Secretary of State John Kerry met Monday with the family of a 25-year-old Foreign Service officer who’d died in a suicide bombing in southern Afghanistan nine days earlier.
Kerry’s meeting with the family of Anne Smedinghoff was closed to news reporters, and the State Department declined to offer details of the private talks.
But the meeting provided Kerry an opportunity to express a personal sense of loss to Smedinghoff’s parents, with whom Kerry already had spoken by phone when he first learned of the death shortly after it occurred April 6.
Meanwhile, a State Department spokesman said that while the incident was being investigated by the FBI, the Department of Defense and State Department Diplomatic Security, there would be no administrative review board convened to probe the circumstances of what took place. Such a review into the events leading up to the death in Libya of U.S. Ambassador Christopher Stevens concluded that department middle managers and poor communications were responsible for the security lapses that led to Stevens’ death.
Spokesman Patrick Ventrell said U.S. law specifically exempts events in Iraq and Afghanistan from such an investigation.
Kerry had met Smedinghoff, an assistant press officer at the U.S. Embassy in Kabul, a week before her death when she was assigned to accompany him on a brief visit to Afghanistan, and he eulogized her several times during a 10-day trip that took him to Jerusalem, London, Seoul, Beijing and Tokyo. It was on his return from Tokyo to Washington that Kerry made a previously unscheduled stop in Chicago for the meeting with Smedinghoff’s family.
The secretary, who in earlier public comments described Smedinghoff as “everything a Foreign Service officer should be: smart, capable, eager to serve, and deeply committed to our country,” carried a bouquet of yellow flowers as he arrived to see the family.
Smedinghoff died when a suicide car bomber detonated his explosives outside a U.S. base in Qalat, Afghanistan, as she and perhaps a dozen other people were assembling for a ceremony to mark the donation of children’s books to a local school.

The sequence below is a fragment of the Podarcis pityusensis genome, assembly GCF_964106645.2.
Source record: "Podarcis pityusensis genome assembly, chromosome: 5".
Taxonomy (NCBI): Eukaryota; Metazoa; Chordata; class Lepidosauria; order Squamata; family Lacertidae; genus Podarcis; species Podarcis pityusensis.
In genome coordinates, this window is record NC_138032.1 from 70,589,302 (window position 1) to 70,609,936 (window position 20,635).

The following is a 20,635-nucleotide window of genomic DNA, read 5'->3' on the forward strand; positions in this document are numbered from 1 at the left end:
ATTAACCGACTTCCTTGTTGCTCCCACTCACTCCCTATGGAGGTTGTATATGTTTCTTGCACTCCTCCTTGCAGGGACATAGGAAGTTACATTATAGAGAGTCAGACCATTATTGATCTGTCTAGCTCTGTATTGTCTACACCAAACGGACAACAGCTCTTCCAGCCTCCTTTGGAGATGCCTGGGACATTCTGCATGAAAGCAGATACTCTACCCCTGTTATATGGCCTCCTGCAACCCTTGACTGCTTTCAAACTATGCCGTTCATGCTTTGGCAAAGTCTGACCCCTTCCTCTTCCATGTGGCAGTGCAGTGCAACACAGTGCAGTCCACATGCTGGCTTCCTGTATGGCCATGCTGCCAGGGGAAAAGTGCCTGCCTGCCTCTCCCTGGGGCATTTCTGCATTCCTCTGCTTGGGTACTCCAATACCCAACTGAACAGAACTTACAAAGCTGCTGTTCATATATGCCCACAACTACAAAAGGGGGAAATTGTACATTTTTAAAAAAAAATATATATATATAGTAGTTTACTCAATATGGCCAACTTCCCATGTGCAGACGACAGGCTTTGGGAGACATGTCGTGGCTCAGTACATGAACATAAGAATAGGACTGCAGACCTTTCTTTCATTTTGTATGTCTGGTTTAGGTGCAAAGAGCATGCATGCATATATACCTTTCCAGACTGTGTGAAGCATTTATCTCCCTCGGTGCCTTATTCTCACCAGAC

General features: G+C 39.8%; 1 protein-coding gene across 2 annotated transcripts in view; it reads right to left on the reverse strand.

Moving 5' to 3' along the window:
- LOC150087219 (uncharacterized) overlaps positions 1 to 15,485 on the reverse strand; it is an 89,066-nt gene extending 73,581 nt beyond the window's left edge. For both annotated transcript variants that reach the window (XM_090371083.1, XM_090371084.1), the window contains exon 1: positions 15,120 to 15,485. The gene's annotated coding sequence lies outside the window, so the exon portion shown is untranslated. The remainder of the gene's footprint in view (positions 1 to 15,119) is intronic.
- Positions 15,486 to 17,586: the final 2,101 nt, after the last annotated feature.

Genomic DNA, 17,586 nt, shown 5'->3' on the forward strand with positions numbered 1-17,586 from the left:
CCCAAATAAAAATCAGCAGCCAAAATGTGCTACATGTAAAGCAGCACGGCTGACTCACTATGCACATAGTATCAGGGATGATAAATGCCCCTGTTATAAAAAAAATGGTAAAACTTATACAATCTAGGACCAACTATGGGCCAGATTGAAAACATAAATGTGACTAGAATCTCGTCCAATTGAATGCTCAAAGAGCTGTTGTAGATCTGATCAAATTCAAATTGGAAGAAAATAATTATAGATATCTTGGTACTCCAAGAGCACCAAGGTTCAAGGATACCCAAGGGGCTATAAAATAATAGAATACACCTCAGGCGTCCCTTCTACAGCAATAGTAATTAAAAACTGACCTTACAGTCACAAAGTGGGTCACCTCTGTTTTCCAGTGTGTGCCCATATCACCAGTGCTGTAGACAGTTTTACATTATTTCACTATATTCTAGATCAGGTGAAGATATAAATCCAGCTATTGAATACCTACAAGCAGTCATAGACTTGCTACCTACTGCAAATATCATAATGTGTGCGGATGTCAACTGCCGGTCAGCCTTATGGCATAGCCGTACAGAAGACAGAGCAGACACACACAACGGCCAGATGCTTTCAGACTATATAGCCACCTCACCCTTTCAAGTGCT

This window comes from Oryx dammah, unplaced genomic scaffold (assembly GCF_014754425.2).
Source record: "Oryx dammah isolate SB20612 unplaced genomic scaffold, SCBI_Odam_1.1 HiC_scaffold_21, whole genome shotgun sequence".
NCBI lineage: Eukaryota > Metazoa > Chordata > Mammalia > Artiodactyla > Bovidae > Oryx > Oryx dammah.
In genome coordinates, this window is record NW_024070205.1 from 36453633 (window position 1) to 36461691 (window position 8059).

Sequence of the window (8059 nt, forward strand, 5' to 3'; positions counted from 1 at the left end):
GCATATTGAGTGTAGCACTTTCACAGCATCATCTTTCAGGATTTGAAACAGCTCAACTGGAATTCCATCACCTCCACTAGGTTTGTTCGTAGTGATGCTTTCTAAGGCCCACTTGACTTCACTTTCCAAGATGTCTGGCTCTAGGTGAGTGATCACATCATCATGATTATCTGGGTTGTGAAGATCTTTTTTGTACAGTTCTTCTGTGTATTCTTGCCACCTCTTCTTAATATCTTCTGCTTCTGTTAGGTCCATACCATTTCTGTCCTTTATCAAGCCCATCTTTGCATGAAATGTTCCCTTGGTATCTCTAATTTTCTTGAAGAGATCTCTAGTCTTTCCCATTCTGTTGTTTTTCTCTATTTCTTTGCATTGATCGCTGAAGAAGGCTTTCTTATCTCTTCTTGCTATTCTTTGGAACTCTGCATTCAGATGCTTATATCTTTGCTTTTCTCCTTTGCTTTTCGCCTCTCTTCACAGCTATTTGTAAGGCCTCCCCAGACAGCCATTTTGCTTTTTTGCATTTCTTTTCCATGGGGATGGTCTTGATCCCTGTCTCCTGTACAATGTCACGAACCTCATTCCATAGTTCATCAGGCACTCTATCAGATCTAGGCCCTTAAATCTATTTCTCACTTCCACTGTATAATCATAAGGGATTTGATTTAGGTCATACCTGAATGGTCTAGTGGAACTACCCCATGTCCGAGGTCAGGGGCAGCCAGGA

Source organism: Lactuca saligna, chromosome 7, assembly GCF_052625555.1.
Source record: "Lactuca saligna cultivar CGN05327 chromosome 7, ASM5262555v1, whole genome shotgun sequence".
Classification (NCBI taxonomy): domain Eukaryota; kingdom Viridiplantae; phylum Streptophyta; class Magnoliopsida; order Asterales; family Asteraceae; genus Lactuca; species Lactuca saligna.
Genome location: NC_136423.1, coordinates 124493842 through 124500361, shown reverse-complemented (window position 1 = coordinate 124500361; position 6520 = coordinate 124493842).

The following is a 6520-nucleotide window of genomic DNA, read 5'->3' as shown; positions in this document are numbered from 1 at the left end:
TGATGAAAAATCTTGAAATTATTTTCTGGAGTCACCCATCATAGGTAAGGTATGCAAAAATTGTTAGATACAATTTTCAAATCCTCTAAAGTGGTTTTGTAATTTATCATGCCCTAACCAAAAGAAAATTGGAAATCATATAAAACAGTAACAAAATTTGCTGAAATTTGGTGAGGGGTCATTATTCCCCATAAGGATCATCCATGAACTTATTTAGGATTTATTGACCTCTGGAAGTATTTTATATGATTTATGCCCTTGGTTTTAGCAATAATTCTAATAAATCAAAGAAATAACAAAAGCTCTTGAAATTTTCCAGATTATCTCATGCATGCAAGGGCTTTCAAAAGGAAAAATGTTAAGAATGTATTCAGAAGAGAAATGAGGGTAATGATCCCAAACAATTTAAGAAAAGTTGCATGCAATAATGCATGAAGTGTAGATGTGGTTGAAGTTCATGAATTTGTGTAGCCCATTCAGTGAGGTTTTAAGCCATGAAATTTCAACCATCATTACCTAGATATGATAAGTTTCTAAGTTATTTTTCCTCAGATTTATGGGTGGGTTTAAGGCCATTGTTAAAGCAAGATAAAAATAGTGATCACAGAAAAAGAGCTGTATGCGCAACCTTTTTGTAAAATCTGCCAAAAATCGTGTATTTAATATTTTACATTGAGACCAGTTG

The intended target of the bomber, the governor of Zabul province, who was in a convoy driving to the ceremony, was unhurt by the blast. But Smedinghoff and four other Americans who died – three American soldiers and a Defense Department contractor – were on foot, making them especially vulnerable to the effects of the blast.
It was the worst single act of violence against Americans so far this year in Afghanistan and the first time in 11 years of warfare there that an American diplomat was killed in the line of duty.
An Afghan television reporter who Smedinghoff had accompanied from Kabul and who was wounded in the bombing told McClatchy that the group would not have been near the explosion had it not gotten lost while walking to the ceremony from the headquarters of the U.S.-led Provincial Reconstruction Team, or PRT. After the group was told that the first building they’d reached was an agriculture institute and not the school, the television reporter said, they retraced their steps to the PRT to determine what to do next. The group was re-entering the PRT’s base when the bomb detonated, the reporter said.
Ventrell on Monday disputed that version of events.
“Media reports suggesting that the group was lost are simply incorrect. They were going to a compound across the street from the PRT,” he said in written responses to emailed questions.
Ventrell also denied that the State Department initially had told the family that Smedinghoff was in an armored vehicle that was rammed by the bomber.
“We have always known that the convoy was walking on foot at the time of the attack and we communicated that information to the families including on the day of the attack,” he said.
Ventrell said the purpose of what he called the "mission" that led to Smedinghoff’s death was a news conference featuring the senior U.S. official in southern Afghanistan and the Zabul governor to promote a book donation project and the “growth of literacy.”
Ventrell called “highlighting Afghanistan’s ongoing progress for both national and international media” an “integral part of our work.”
“This is what we do, and we believe in it,” he said. “Our diplomats believe in getting out beyond the wire to reach people. In this case we were engaging with the people of Afghanistan AND the local government.”